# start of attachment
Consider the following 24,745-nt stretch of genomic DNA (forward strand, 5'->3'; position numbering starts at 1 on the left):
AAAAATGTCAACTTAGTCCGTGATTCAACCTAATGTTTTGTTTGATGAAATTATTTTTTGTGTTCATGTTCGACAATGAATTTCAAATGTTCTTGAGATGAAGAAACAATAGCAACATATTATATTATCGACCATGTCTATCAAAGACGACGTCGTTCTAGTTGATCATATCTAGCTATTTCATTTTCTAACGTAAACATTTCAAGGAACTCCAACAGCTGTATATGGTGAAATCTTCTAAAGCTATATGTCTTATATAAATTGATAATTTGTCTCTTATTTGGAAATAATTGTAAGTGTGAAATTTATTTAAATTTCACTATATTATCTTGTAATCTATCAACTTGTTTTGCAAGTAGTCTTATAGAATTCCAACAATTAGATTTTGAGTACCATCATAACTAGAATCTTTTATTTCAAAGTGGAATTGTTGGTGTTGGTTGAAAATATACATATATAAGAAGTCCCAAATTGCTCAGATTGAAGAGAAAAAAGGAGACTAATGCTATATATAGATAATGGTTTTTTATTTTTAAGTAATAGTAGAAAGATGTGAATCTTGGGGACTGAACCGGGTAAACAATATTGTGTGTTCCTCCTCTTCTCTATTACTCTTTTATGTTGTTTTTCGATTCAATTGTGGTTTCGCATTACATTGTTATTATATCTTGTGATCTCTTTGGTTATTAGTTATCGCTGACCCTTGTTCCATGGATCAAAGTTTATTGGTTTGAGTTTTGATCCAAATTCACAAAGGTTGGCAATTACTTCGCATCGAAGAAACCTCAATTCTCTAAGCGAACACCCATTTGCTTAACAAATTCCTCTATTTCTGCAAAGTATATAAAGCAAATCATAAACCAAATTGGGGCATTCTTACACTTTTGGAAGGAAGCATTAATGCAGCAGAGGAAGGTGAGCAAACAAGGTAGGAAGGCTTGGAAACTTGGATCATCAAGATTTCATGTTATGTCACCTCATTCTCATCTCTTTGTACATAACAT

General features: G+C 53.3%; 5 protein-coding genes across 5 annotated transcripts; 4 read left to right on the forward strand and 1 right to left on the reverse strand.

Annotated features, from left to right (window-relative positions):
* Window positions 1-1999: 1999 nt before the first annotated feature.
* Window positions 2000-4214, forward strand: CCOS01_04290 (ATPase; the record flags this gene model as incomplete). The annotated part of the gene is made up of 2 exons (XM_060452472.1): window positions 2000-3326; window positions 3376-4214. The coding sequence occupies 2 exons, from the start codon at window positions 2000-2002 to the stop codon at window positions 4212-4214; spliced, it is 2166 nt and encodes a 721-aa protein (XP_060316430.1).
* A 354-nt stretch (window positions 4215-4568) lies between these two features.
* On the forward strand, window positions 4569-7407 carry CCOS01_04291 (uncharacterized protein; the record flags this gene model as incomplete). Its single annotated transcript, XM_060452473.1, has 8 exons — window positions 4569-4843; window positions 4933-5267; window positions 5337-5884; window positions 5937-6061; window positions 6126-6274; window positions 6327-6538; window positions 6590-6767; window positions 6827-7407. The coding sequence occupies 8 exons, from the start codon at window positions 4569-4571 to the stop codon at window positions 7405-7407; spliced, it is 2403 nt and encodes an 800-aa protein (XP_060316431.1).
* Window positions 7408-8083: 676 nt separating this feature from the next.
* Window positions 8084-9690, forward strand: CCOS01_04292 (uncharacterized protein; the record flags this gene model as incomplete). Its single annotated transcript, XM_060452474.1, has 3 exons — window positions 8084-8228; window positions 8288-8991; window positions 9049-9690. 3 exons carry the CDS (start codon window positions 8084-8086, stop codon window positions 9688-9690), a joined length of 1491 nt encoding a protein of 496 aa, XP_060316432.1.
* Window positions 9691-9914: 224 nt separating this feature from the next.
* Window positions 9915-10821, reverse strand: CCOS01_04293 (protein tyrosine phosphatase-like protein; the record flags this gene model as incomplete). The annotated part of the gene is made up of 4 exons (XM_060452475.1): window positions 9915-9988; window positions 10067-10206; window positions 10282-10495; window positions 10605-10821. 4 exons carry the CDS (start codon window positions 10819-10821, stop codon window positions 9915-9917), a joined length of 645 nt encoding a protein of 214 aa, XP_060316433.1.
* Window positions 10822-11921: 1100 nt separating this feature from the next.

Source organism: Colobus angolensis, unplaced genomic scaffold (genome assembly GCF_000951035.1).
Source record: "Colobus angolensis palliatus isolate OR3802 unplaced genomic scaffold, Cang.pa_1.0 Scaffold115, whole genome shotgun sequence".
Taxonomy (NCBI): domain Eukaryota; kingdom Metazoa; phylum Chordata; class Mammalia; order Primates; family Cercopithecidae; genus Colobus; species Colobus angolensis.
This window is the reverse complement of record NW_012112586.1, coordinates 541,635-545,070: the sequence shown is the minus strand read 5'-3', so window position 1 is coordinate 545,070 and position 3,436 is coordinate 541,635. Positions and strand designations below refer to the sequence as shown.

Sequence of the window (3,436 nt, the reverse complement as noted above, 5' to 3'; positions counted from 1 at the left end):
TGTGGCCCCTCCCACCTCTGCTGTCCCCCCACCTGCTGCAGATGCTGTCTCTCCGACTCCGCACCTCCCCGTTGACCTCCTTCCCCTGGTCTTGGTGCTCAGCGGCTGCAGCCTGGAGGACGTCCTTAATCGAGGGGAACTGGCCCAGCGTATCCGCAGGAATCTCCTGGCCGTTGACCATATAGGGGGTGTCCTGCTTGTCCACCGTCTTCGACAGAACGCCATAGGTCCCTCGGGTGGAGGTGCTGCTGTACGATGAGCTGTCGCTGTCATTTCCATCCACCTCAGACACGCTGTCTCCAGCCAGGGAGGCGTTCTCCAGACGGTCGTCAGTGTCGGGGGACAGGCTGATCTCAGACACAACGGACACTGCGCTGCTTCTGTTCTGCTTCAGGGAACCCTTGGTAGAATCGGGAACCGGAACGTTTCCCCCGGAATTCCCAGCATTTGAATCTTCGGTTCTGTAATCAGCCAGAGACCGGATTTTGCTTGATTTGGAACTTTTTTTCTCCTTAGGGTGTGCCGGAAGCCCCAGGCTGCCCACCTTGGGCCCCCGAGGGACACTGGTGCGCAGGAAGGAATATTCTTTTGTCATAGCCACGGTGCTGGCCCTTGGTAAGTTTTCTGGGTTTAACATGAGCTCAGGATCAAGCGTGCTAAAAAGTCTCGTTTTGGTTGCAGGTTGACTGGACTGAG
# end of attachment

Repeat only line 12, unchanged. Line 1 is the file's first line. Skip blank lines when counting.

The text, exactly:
* Window positions 9915-10821, reverse strand: CCOS01_04293 (protein tyrosine phosphatase-like protein; the record flags this gene model as incomplete). The annotated part of the gene is made up of 4 exons (XM_060452475.1): window positions 9915-9988; window positions 10067-10206; window positions 10282-10495; window positions 10605-10821. 4 exons carry the CDS (start codon window positions 10819-10821, stop codon window positions 9915-9917), a joined length of 645 nt encoding a protein of 214 aa, XP_060316433.1.